Only 15% of Italian companies has adopted sustainability-oriented product innovation practices. In recent years, however, there has been a marked improvement.
This is according to an analysis by the Osservatorio sulla Sostenibilità delle Imprese [Observatory on Business Sustainability] of the Centre for Sustainability and Climate Change at the Bologna Business School. The Observatory notes a positive evolution of these practices between 2018 and 2020, although building on a very low starting point.
Among the possible approaches to sustainability in business, the circular economy proposes new production paradigms in which the product must be thought of and designed considering its entire life cycle and its impact at the business and social level. There are five practices most widely adopted in the Italian industrial context and mapped by the study: eco-design, Life Cycle Assessment, dematerialization applied to product innovation processes, production techniques aimed at reducing environmental impact and energy efficiency in buildings. The prevalent practices in Italy concern the development of energy-efficient products, particularly in the construction sector, while the application of more complex practices related to Life Cycle Thinking (eco-design and Life Cycle Assessment, or LCA) are adopted by less than 10 percent of the companies analyzed, a percentage that has remained unchanged over the past three years. Dematerialization remains a business for a few pioneers, although, along with the development of energy-efficient products, it marked the largest increase in the three-year period under review, along with manufacturing techniques to reduce environmental impact.
But which and where are the Italian companies most committed to adopting sustainable product innovation practices? Companies based in smaller regions, such as Molise and Valle d’Aosta, appear more engaged with these issues, compared with those in larger regions. And the Center-South (Marche, Abruzzo and Campania) has developed more Life Cycle Assessment studies than the North. The biggest differences emerge mainly among industrial sectors. Those considered to be big polluters, such as paper and cardboard, rubber, maintenance of metal products, leather and hides, power generation and distribution machinery, or closer to the end consumers, such as beverages and agribusiness, are also those most engaged in Life Cycle Assessment practices. Partly this is because they have been exposed to more stringent regulations for longer, and partly because of the need to legitimize themselves to the end consumers.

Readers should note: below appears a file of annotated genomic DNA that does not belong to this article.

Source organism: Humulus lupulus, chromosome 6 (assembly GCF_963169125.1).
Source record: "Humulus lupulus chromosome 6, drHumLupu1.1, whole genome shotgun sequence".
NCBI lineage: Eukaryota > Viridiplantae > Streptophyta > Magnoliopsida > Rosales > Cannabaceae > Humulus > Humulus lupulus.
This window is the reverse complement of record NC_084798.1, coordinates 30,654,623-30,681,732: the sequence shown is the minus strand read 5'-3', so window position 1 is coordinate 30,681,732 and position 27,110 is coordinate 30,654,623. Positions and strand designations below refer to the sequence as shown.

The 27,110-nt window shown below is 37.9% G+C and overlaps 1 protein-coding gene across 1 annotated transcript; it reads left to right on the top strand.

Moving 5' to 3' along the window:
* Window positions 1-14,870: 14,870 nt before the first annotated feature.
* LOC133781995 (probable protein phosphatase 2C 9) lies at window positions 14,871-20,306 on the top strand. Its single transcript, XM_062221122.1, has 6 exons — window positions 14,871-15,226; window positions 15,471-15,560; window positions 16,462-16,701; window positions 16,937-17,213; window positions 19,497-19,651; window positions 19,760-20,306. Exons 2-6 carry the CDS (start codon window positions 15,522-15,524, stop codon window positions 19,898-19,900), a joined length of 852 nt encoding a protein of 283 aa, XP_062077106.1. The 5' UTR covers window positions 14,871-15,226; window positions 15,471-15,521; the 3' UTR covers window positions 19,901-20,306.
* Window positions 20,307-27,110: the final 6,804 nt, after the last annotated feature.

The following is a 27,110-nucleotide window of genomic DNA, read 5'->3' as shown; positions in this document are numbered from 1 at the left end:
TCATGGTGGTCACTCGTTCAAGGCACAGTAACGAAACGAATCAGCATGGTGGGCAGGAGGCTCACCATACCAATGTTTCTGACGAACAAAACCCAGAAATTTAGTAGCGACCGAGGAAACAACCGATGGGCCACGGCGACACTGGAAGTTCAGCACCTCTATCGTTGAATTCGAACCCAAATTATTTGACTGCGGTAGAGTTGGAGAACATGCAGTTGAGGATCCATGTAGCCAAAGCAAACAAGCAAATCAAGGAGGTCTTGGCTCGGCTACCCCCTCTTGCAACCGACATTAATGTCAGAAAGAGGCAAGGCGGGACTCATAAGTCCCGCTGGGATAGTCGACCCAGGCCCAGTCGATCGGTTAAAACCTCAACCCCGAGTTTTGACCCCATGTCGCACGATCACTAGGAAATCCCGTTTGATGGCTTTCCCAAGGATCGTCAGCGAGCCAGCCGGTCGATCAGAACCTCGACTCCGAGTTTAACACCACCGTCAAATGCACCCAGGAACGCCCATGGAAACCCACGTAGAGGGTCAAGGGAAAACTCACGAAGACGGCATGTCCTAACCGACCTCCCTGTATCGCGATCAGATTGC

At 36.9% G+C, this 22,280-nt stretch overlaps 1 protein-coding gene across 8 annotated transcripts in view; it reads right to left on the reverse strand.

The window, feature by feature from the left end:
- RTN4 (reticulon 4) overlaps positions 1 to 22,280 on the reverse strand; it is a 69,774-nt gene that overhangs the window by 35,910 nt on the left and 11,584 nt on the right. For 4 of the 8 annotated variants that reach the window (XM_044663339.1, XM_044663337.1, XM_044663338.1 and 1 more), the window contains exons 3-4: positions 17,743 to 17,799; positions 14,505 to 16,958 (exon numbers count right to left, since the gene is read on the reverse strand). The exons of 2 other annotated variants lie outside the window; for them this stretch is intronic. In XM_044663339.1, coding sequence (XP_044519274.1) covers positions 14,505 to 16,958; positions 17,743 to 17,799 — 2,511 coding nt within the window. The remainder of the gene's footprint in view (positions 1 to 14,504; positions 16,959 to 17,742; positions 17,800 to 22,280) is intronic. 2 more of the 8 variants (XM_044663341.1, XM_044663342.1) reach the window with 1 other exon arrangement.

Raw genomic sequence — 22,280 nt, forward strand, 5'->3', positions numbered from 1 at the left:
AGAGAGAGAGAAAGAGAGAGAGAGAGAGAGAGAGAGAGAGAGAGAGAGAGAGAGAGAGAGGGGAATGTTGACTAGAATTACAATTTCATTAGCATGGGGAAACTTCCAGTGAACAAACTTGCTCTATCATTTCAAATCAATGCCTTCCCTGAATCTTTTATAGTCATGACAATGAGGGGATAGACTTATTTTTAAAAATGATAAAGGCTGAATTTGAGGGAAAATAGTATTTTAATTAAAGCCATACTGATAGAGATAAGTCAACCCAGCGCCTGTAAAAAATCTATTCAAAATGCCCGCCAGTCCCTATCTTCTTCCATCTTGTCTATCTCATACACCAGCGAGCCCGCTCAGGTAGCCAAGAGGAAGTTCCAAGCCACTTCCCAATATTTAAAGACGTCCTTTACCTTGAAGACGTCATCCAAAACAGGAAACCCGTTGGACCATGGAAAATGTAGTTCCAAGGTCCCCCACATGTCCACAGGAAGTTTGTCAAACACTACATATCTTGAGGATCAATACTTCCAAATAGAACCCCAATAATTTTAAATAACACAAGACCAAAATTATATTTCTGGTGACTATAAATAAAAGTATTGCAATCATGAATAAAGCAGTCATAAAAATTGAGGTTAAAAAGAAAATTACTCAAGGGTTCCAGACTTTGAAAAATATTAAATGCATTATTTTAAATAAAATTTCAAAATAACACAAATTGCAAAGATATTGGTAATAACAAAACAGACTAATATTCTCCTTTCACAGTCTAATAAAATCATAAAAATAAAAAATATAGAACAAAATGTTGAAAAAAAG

LCA can be used both as a managerial tool, on which to base eco-design performance evaluation, and as a communication and marketing tool. The adoption of these practices at the corporate level is reflected in the increase in product certification through the Environmental Product Declaration (EPD). Obtaining this certification requires significant investment on the part of the company, but it also offers a competitive advantage, since it allows access, for example, to the public administration’s Green Public Procurement, an important market outlet given the weight of the Public Administration purchases (amounting to 17 percent of gross domestic product in Italy). Along with this, the new Procurement Code (Legislative Decree No. 50/2016 as amended and supplemented) with the introduction of Minimum Environmental Criteria and supports for energy efficiency in buildings are strongly boosting the adoption of these practices. The proof is in the fact that EPD certifications more than doubled in Europe, from fewer than 5 thousand to more than 10 thousand, between 2018 and early 2021. In Italy, EPD has registered 156 products. Companies engaged in LCA aim to enhance their efforts by registering more than one product. In this area, the prevalence is in northern Italy, particularly Lombardy, Emilia-Romagna and Friuli-Venezia Giulia. The top ten companies are medium-sized, with 559 employees and a turnover of 280 thousand euros. The impact of the introduction of Minimum Environmental Criteria rules is evident: these Top 10 belong to construction-related sectors, such as ceramics, cement, metal products and building materials in general, with a particular focus on materials that improve the energy efficiency of buildings, such as insulation materials and modules.
The conclusion of the Observatory on Business Sustainability study is that the next steps to extend these sustainable practices to a wider range of organizations will have to be taken at different levels. Companies will need to engage in training on management tools, such as LCA, to improve the sustainability of new products, develop integrated and multidisciplinary design strategies, and broaden the scope of product design to include the impacts generated. At the industry ecosystem level, networks need to be created and success stories shared. Public policies will need to incentivize these efforts through, for example, the introduction of tax credits and promotion of market opportunities, following the path already laid out with the Green Public Procurement.
But it should not stop there, according to the Observatory report: following the successes achieved on the environmental front, tools that take into account the social impact of products (such as the Social Life Cycle Assessment) should be developed to ensure a more comprehensive sustainability.